Clinton, Trump and the 'Woman’s Card'

    Ask supporters of Democratic front-runner in US presidential campaign, and they’ll tell you Republican presidential candidate is playing a dangerous hand

    Russian Censorship Group Seeks Chinese Help to Better Control Internet

    At recent Safe Internet League forum in Moscow, speakers from both nations underscored desire for authorities to further limit and control information online

    Video Makeshift Pakistani School Helps Slum Kids

    Free classes in Islamabad park serve a few of the country’s nearly 25 million out-of-school youths; NGO cites ‘education crisis’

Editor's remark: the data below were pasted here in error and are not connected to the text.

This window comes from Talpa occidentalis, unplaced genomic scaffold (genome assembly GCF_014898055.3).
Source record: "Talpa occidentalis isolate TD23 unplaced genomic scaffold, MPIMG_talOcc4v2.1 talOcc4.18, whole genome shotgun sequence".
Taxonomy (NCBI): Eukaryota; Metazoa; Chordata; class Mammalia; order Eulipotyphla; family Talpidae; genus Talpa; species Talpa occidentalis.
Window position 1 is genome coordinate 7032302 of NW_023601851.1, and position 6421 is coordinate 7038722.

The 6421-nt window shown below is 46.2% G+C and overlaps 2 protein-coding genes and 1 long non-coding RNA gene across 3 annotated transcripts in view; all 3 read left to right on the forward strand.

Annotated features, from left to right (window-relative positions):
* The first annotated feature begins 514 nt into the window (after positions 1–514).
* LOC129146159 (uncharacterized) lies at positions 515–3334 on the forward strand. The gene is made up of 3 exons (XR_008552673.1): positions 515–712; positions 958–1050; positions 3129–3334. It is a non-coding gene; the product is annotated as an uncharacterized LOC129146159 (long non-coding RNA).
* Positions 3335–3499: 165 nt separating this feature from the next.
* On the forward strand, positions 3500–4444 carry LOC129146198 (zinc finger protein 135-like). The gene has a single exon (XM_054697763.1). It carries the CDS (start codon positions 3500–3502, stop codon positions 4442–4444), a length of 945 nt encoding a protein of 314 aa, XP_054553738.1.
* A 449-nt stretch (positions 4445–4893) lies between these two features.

This forum has been closed.
    Comments
         
    There are no comments in this forum. Be first and add one

    Featured Videos

    Your JavaScript is turned off or you have an old version of Adobe's Flash Player. Get the latest Flash player.
    Turkish Kurd Islamist Rally Stokes Tensionsi
    X
    April 29, 2016 12:28 AM
    In a sign of the rising power of Islamists in Turkey, more than 100,000 people recently gathered in Diyarbakir, the main city in Turkey’s predominantly Kurdish southeast, to mark the birthday of the Prophet Muhammad. The gathering highlighted tensions with the pro-secular Kurdish nationalist movement. Dorian Jones reports from Diyarbakir.
    Video

    Video Turkish Kurd Islamist Rally Stokes Tensions